PFN (Prompt Fission Neutron) Technology

What is it?

  • Prompt Fission Neutron is a logging technology used for assaying uranium mineralization around a borehole. PFN technologies have played an important part in discovering, and bringing to production, some of the best uranium deposits in the world.
  • For years, the primary method of uranium logging has been the detection of gamma radiation, however, a conventional gamma log of a formation in disequilibrium will produce an incorrect estimate of the uranium in the deposit. PFN technology solves this issue by instead using neutron activation to detect uranium in drill holes.
  • The recovery and analysis of core samples is both expensive and time consuming and often is used only to confirm the presence of uranium indicated by significant natural gamma radiation.

Why Is It A Competitive Advantage?

  • The use and ownership of PFN technology provides enCore with a clear competitive advantage by providing the ability to perform real-time assays for uranium that cannot be achieved using conventional logging, coring, and assay methods. This technology is unavailable to many other uranium exploration and development companies.
  • The PFN equipment and supporting technology owned by enCore includes:
    • Associated proprietary intellectual property, including all internal details of the tools, circuit board diagrams, firmware code, software, manuals and instructions.
    • The sole right to utilize the license of the PFN technology globally.
    • PFN downhole wireline probes.
    • Gamma downhole wireline probes with single point resistivity, spontaneous potential and deviation.
    • Heavy-duty logging trucks with logging and associated equipment.
    • Power supplies, computers, communication equipment, and other technology.

How Does it Work?

  • The PFN tool creates very fast neutrons (14MeV) and fires 108 neutrons per second into the formation.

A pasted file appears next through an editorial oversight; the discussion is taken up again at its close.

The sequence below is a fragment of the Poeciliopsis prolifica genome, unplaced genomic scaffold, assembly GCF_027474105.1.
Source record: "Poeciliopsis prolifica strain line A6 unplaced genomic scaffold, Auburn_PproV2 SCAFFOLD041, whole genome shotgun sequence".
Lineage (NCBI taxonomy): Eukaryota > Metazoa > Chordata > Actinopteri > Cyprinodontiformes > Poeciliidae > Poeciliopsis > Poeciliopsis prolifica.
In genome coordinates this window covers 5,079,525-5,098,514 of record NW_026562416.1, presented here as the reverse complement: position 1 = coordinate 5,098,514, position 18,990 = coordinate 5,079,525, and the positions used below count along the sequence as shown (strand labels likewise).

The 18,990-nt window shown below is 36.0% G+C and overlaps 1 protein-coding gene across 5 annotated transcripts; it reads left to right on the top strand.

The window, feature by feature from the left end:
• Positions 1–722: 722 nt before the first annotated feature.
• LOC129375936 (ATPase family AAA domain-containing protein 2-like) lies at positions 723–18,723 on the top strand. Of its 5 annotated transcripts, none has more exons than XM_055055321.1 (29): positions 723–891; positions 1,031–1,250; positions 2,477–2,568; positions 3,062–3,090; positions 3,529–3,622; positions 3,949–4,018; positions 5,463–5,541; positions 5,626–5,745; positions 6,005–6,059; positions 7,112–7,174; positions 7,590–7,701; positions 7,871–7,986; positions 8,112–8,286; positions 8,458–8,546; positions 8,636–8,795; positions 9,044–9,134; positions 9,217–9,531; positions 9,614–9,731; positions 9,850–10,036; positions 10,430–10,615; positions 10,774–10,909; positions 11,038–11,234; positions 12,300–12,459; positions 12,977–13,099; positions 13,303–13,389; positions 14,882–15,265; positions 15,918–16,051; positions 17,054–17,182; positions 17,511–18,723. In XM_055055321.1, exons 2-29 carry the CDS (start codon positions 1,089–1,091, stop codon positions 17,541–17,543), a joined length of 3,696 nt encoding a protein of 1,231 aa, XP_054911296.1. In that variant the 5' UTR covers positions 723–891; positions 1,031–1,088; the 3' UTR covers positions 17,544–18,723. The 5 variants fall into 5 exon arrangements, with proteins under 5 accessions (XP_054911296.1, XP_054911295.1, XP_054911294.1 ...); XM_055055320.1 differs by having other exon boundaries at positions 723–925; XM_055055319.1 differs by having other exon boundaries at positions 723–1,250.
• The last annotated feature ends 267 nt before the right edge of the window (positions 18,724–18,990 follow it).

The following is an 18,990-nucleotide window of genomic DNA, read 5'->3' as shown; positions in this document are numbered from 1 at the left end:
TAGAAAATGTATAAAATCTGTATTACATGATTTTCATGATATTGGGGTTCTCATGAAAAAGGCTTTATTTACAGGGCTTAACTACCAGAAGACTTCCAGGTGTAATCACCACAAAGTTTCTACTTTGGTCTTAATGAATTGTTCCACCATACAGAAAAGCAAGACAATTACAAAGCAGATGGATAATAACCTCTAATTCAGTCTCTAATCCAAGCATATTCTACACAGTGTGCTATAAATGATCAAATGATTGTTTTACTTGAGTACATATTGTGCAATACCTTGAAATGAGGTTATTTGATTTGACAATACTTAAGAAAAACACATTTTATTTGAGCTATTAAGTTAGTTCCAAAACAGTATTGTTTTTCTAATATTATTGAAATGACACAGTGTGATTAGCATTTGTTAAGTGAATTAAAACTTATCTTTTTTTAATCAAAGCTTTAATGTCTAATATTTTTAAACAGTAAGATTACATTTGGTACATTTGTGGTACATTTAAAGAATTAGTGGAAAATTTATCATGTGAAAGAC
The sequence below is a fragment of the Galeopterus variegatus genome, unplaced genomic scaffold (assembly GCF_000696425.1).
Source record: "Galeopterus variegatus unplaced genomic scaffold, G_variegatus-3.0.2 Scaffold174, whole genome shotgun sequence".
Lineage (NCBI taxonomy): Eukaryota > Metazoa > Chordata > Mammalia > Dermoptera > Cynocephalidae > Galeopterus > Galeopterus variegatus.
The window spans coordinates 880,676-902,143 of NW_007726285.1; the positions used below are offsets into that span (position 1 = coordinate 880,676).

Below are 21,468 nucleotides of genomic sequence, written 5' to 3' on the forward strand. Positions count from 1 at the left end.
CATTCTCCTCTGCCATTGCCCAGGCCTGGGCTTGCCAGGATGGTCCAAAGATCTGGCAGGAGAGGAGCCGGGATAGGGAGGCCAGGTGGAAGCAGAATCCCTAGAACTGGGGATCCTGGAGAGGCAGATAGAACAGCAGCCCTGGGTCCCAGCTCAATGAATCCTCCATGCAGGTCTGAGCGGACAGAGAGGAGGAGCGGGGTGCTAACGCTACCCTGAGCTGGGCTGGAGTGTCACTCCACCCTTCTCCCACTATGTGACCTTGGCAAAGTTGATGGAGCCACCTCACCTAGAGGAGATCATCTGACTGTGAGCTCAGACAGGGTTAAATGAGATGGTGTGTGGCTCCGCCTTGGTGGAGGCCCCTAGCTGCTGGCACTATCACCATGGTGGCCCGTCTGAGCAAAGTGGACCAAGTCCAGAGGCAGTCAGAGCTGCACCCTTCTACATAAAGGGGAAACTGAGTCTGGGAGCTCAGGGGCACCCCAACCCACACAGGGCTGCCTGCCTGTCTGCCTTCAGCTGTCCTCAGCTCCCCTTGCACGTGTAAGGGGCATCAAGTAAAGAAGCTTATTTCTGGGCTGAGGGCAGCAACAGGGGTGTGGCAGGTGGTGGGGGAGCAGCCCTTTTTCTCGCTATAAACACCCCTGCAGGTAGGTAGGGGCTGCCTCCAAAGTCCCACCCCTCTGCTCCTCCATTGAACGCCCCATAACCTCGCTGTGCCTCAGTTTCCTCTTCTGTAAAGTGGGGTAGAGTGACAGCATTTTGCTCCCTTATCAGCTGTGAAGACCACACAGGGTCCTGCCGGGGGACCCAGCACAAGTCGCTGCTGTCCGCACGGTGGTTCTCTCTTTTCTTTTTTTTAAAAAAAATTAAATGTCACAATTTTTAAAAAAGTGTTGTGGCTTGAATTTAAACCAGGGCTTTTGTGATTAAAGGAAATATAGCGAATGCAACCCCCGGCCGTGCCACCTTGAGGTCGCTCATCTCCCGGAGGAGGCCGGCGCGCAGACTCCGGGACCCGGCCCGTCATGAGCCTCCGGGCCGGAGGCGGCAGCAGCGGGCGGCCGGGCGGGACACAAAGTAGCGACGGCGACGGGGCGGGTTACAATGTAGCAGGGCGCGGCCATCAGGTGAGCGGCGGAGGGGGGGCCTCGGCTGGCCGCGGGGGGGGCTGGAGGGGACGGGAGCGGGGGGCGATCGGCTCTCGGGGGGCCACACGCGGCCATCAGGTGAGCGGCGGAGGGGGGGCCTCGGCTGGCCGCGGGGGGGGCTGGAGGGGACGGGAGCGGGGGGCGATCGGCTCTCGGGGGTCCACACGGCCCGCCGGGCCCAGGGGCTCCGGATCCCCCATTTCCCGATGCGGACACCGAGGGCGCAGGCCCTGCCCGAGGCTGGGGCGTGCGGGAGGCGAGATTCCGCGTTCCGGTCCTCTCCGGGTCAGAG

• The neutrons emitted by the PFN tool excite, at an atomic level, in-situ uranium atoms surrounding the drill hole, inducing fission creating fast (epithermal) neutrons and slow (thermal) neutrons.
  • The ratio of epithermal to thermal neutrons is specific for uranium, allowing the U3O8 ore grade to be accurately calculated.
  • This provides a relatively inexpensive and instantaneous means to accurately assay in-situ ore grades over large areas, and allows for accurate orebody mapping, resource estimation, and wellfield planning.


  • Cost: PFN provides a significant advantage to extracting uranium by reducing costs associated with uranium exploration, delineation, and production drilling.
  • Time: the much shorter observation time of the PFN method offers the possibility of faster, real-time assay logging as opposed to conventional gamma logging and coring techniques.
  • Accuracy: without PFN, it is easy to miss large areas of high-grade uranium resources within a deposit if under disequilibrium.
  • Dealing with disequilibrium: Many young uranium deposits in the U.S have a certain degree of disequilibrium, meaning the radioactivity measured in drill holes using both traditional total gamma and spectral gamma methods does not accurately correspond to ore grade. Without accurate in-situ measurement of uranium, significant high-grade ore has been missed using conventional downhole logging techniques. PFN technology solves this issue by instead using neutron activation to directly detect uranium in drill holes.

“PFN technology is far superior to traditional downhole gamma measurements where an array of different elements emits a collective gamma signature which may or may not correlate well with the actual uranium content.”


In the hope of eliminating problems associated with conventional logging techniques, alternative methods of direct detection of uranium were made as early as 1961 and in October 1974, under contract with the U. S. Energy Research and Development Administration (ERDA) field off ice in Grand Junction, Colorado, Sandia Laboratories began the first phase of a project to evaluate the PFN technique. Field evaluation of the prototype PFN system began in January 1976.  Both Sandia Laboratories and Mobil R&D in south Texas further developed and refined the PFN system during the mid to late 1970’s.  During the 1980’s, the technologies were refined and methods for calibrating the results for subsurface conditions were designed.  The US Patents for the PFN expired in 1999, and the PFN system was subsequently developed for commercial use by GeoInstruments, Inc., and its successors. enCore currently owns the rights to this technology.